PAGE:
You will be redirected back to your article in seconds

‘It: Chapter Two’: Andy Muschietti and Jessica Chastain Explain Brutal Hate Crime in Opening Scene

SPOILER ALERT: The following story contains details of the opening scene of “It: Chapter Two.”

Fans of Stephen King’s novel “It” will be familiar with the opening scene of “It: Chapter Two,” director Andy Muschietti’s follow-up to his first “It” installment in 2017.

A gay couple is walking home from a carnival in Derry, Maine when they are brutally attacked by a group of teens hurling slurs. During the beating, the attackers throw one of them from a bridge into a river. It’s a brutally realistic scene — that is, until Pennywise appears and drags the man out of the water and bites into his lifeless body, as his boyfriend looks on in terror.

While the deadly gay bashing is never addressed later in the film, it turns out the event occurs in King’s novel and was inspired by Charlie Howard, a real gay man who was killed by a group of teens in King’s hometown of Bangor, Maine in 1984.

Muschietti says including the scene was essential to the storytelling.

“It was very important to me because it is of relevance,” he tells Variety. “I probably wouldn’t have included it if it wasn’t in the book, but it was very important for Stephen King. When he wrote it, he was talking about the evil in the human community. He was talking about how dark humans can get in a small American town…For me, it was important to include it because it’s something that we’re still suffering. Hate crimes are still happening. No matter how evolved we think society is going, there seems to be a winding back, especially in this day and age where these old values seem to be emerging from the darkness.”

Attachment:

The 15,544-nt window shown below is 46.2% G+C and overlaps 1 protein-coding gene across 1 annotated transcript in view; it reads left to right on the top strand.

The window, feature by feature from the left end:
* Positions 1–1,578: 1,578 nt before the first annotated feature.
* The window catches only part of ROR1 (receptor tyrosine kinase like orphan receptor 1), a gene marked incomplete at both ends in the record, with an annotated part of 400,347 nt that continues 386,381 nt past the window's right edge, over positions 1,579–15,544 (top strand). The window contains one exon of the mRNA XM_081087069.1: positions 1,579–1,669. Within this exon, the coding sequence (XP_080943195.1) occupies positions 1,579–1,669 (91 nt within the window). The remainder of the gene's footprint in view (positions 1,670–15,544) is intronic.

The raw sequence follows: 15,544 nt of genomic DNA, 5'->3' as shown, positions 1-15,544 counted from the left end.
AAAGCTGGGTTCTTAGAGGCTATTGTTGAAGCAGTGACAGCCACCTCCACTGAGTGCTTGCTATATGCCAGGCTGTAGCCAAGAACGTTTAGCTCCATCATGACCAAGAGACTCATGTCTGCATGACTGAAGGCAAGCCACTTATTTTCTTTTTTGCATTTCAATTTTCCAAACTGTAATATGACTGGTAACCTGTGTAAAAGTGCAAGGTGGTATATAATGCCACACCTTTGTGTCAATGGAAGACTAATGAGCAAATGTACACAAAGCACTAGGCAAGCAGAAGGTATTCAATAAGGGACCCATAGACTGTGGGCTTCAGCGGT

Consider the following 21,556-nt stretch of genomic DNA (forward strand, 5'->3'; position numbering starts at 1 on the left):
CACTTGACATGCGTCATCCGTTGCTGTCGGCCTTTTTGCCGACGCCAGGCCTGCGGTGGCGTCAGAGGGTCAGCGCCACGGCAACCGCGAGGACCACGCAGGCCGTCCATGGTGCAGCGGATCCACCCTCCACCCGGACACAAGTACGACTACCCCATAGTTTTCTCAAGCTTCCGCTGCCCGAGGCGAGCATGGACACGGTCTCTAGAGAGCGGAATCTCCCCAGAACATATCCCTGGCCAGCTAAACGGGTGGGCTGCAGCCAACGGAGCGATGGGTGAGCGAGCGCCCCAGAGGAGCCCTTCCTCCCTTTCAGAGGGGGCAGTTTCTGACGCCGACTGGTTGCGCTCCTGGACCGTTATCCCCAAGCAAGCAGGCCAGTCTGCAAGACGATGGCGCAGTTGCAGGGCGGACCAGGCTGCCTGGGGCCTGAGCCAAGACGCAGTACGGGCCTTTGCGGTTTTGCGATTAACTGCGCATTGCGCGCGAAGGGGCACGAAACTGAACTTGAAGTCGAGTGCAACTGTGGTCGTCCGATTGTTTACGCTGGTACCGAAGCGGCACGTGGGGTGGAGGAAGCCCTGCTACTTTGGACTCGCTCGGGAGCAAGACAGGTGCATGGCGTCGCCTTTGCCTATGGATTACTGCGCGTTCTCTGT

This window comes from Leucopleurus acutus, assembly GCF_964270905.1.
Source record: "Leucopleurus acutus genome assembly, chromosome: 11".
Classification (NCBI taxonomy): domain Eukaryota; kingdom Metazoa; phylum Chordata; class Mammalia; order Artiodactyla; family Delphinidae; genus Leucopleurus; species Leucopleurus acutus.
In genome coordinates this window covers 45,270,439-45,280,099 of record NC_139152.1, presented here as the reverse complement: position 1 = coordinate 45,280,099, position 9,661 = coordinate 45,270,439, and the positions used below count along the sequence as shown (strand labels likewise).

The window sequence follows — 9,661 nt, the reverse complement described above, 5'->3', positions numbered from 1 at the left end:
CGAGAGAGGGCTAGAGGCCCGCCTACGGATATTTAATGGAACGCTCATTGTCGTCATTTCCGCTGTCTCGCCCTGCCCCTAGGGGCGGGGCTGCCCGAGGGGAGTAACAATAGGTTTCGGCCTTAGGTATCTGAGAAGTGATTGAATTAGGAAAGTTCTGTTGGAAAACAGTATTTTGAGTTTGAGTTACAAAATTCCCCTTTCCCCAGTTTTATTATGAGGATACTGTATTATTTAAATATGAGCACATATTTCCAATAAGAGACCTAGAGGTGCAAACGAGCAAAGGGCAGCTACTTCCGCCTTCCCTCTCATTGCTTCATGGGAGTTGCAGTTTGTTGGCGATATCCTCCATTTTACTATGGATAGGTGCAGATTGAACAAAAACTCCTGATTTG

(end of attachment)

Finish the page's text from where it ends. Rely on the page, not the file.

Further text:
The man killed in the film, Adrian Mellon, is played by gay filmmaker Xavier Dolan with his boyfriend portrayed by Taylor Frey, who is also gay.

“The reason why I think Stephen King is the king of this genre is because he writes psychological horror,” Jessica Chastain, who plays the adult Beverly Marsh in the sequel, told Variety. “The monster usually is spawned from a human. It’s inside of us. Look at ‘Pet Cemetery.’ Look at ‘Misery.’ We can become our worst enemies sometimes. He wrote the novel ‘It’ because a hate crime was committed in his childhood town. That darkness, he wanted to explore and that’s the first scene in our film.”

Asked to further elaborate, Chastain said, “It’s going to be hard to talk about this without crying.”

She continued, “I think you need that scene because he writes about the darkness that’s under the surface. The dirt under the fingernails of these small towns or of mankind. That’s what ‘It’ represents. It’s the darkness of human behavior. I think it was important to see Adrian’s scene and not to change it from what it is in the novel because we’re living in a time right now where it is very much a part of our culture and part of our conversation and we haven’t moved past it. So, we can’t pretend that it doesn’t still exist because it’s part of our every day.”

The hate crime was not included in a 1990 miniseries adaptation of the novel.

You can hear the full interviews with Chastain and Muschietti on this week’s upcoming episode of “The Big Ticket,” Variety and iHeart’s film podcast, dropping at iHeartRadio or wherever you listen to your favorite podcasts on Thursday, Aug. 29.